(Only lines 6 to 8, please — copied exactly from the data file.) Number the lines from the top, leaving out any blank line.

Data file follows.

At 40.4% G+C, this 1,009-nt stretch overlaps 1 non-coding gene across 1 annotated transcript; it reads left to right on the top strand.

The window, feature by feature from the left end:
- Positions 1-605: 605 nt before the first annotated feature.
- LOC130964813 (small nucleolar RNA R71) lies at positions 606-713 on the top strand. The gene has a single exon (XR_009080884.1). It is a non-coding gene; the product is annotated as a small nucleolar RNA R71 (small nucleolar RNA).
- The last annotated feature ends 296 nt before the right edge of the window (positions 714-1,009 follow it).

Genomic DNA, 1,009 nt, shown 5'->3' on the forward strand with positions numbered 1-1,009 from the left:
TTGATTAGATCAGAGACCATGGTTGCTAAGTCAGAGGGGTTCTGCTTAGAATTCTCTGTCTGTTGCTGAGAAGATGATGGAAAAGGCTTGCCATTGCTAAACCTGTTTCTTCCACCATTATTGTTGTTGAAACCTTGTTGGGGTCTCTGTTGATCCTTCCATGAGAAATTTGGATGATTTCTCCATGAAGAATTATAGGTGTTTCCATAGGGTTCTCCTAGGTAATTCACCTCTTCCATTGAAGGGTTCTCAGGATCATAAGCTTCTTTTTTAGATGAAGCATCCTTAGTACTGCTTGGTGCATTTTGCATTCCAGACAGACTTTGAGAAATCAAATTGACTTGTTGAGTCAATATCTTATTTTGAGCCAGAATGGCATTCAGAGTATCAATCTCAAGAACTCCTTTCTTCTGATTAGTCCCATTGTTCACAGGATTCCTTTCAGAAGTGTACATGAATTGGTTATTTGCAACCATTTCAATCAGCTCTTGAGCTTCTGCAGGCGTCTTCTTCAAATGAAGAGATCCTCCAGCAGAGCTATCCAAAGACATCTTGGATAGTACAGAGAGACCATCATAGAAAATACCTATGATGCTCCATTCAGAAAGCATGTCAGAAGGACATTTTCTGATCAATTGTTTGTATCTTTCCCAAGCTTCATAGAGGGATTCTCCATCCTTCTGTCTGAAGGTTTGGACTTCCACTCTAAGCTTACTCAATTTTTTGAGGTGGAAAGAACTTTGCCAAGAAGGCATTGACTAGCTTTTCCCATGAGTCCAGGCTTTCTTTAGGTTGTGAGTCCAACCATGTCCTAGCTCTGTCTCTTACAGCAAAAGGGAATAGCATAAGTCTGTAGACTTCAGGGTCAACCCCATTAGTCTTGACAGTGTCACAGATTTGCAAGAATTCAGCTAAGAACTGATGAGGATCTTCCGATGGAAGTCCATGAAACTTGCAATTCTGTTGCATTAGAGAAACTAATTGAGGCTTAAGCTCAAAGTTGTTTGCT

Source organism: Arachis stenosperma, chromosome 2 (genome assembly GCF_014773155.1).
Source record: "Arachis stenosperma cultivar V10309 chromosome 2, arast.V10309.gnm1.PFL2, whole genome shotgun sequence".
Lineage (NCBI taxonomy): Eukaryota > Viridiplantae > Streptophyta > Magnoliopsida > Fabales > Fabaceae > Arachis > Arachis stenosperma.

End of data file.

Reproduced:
Genomic DNA, 1,009 nt, shown 5'->3' on the forward strand with positions numbered 1-1,009 from the left:
TTGATTAGATCAGAGACCATGGTTGCTAAGTCAGAGGGGTTCTGCTTAGAATTCTCTGTCTGTTGCTGAGAAGATGATGGAAAAGGCTTGCCATTGCTAAACCTGTTTCTTCCACCATTATTGTTGTTGAAACCTTGTTGGGGTCTCTGTTGATCCTTCCATGAGAAATTTGGATGATTTCTCCATGAAGAATTATAGGTGTTTCCATAGGGTTCTCCTAGGTAATTCACCTCTTCCATTGAAGGGTTCTCAGGATCATAAGCTTCTTTTTTAGATGAAGCATCCTTAGTACTGCTTGGTGCATTTTGCATTCCAGACAGACTTTGAGAAATCAAATTGACTTGTTGAGTCAATATCTTATTTTGAGCCAGAATGGCATTCAGAGTATCAATCTCAAGAACTCCTTTCTTCTGATTAGTCCCATTGTTCACAGGATTCCTTTCAGAAGTGTACATGAATTGGTTATTTGCAACCATTTCAATCAGCTCTTGAGCTTCTGCAGGCGTCTTCTTCAAATGAAGAGATCCTCCAGCAGAGCTATCCAAAGACATCTTGGATAGTACAGAGAGACCATCATAGAAAATACCTATGATGCTCCATTCAGAAAGCATGTCAGAAGGACATTTTCTGATCAATTGTTTGTATCTTTCCCAAGCTTCATAGAGGGATTCTCCATCCTTCTGTCTGAAGGTTTGGACTTCCACTCTAAGCTTACTCAATTTTTTGAGGTGGAAAGAACTTTGCCAAGAAGGCATTGACTAGCTTTTCCCATGAGTCCAGGCTTTCTTTAGGTTGTGAGTCCAACCATGTCCTAGCTCTGTCTCTTACAGCAAAAGGGAATAGCATAAGTCTGTAGACTTCAGGGTCAACCCCATTAGTCTTGACAGTGTCACAGATTTGCAAGAATTCAGCTAAGAACTGATGAGGATCTTCCGATGGAAGTCCATGAAACTTGCAATTCTGTTGCATTAGAGAAACTAATTGAGGCTTAAGCTCAAAGTTGTTTGCT

Source organism: Arachis stenosperma, chromosome 2 (genome assembly GCF_014773155.1).